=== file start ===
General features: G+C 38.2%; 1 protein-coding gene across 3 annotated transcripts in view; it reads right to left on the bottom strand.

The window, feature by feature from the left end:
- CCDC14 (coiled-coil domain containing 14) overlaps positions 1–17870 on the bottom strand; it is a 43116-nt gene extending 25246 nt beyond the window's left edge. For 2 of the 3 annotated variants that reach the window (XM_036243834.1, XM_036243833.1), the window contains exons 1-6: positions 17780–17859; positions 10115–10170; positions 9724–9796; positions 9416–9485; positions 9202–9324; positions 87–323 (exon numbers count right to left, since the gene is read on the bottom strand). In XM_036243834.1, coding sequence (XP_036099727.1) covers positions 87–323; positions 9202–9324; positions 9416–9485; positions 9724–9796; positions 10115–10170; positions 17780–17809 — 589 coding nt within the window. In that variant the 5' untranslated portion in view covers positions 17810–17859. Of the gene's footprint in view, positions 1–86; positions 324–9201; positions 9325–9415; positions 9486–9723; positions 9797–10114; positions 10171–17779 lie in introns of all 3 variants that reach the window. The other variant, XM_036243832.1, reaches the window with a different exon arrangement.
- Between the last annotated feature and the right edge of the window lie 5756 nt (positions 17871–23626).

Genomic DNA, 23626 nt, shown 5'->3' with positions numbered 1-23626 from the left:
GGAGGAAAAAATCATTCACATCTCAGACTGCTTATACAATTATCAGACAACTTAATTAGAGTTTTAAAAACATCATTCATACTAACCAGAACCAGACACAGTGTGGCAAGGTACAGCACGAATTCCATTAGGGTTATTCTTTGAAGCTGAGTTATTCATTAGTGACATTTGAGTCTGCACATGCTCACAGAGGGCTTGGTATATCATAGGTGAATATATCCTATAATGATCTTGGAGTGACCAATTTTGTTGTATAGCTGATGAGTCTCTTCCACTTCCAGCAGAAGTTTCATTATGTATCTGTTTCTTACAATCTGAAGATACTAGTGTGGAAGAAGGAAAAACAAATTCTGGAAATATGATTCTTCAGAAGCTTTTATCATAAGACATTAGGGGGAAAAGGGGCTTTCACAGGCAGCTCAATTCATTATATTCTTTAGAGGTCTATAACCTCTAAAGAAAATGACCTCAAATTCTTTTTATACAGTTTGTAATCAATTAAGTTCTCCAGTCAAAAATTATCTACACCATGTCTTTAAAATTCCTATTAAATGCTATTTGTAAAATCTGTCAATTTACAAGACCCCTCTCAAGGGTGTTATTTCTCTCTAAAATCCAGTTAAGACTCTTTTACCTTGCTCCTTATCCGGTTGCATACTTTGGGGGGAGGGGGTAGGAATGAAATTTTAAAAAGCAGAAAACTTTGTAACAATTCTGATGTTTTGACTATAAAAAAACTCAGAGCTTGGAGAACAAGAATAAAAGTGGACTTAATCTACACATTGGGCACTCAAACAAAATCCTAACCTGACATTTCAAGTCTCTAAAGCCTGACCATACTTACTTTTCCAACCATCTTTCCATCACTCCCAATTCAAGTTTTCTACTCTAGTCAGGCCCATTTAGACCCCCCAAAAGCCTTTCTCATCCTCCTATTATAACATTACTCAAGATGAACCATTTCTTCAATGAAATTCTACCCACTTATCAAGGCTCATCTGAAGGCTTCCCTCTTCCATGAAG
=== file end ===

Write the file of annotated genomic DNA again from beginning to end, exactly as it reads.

General features: G+C 38.2%; 1 protein-coding gene across 3 annotated transcripts in view; it reads right to left on the bottom strand.

The window, feature by feature from the left end:
- CCDC14 (coiled-coil domain containing 14) overlaps positions 1–17870 on the bottom strand; it is a 43116-nt gene extending 25246 nt beyond the window's left edge. For 2 of the 3 annotated variants that reach the window (XM_036243834.1, XM_036243833.1), the window contains exons 1-6: positions 17780–17859; positions 10115–10170; positions 9724–9796; positions 9416–9485; positions 9202–9324; positions 87–323 (exon numbers count right to left, since the gene is read on the bottom strand). In XM_036243834.1, coding sequence (XP_036099727.1) covers positions 87–323; positions 9202–9324; positions 9416–9485; positions 9724–9796; positions 10115–10170; positions 17780–17809 — 589 coding nt within the window. In that variant the 5' untranslated portion in view covers positions 17810–17859. Of the gene's footprint in view, positions 1–86; positions 324–9201; positions 9325–9415; positions 9486–9723; positions 9797–10114; positions 10171–17779 lie in introns of all 3 variants that reach the window. The other variant, XM_036243832.1, reaches the window with a different exon arrangement.
- Between the last annotated feature and the right edge of the window lie 5756 nt (positions 17871–23626).

Genomic DNA, 23626 nt, shown 5'->3' with positions numbered 1-23626 from the left:
GGAGGAAAAAATCATTCACATCTCAGACTGCTTATACAATTATCAGACAACTTAATTAGAGTTTTAAAAACATCATTCATACTAACCAGAACCAGACACAGTGTGGCAAGGTACAGCACGAATTCCATTAGGGTTATTCTTTGAAGCTGAGTTATTCATTAGTGACATTTGAGTCTGCACATGCTCACAGAGGGCTTGGTATATCATAGGTGAATATATCCTATAATGATCTTGGAGTGACCAATTTTGTTGTATAGCTGATGAGTCTCTTCCACTTCCAGCAGAAGTTTCATTATGTATCTGTTTCTTACAATCTGAAGATACTAGTGTGGAAGAAGGAAAAACAAATTCTGGAAATATGATTCTTCAGAAGCTTTTATCATAAGACATTAGGGGGAAAAGGGGCTTTCACAGGCAGCTCAATTCATTATATTCTTTAGAGGTCTATAACCTCTAAAGAAAATGACCTCAAATTCTTTTTATACAGTTTGTAATCAATTAAGTTCTCCAGTCAAAAATTATCTACACCATGTCTTTAAAATTCCTATTAAATGCTATTTGTAAAATCTGTCAATTTACAAGACCCCTCTCAAGGGTGTTATTTCTCTCTAAAATCCAGTTAAGACTCTTTTACCTTGCTCCTTATCCGGTTGCATACTTTGGGGGGAGGGGGTAGGAATGAAATTTTAAAAAGCAGAAAACTTTGTAACAATTCTGATGTTTTGACTATAAAAAAACTCAGAGCTTGGAGAACAAGAATAAAAGTGGACTTAATCTACACATTGGGCACTCAAACAAAATCCTAACCTGACATTTCAAGTCTCTAAAGCCTGACCATACTTACTTTTCCAACCATCTTTCCATCACTCCCAATTCAAGTTTTCTACTCTAGTCAGGCCCATTTAGACCCCCCAAAAGCCTTTCTCATCCTCCTATTATAACATTACTCAAGATGAACCATTTCTTCAATGAAATTCTACCCACTTATCAAGGCTCATCTGAAGGCTTCCCTCTTCCATGAAG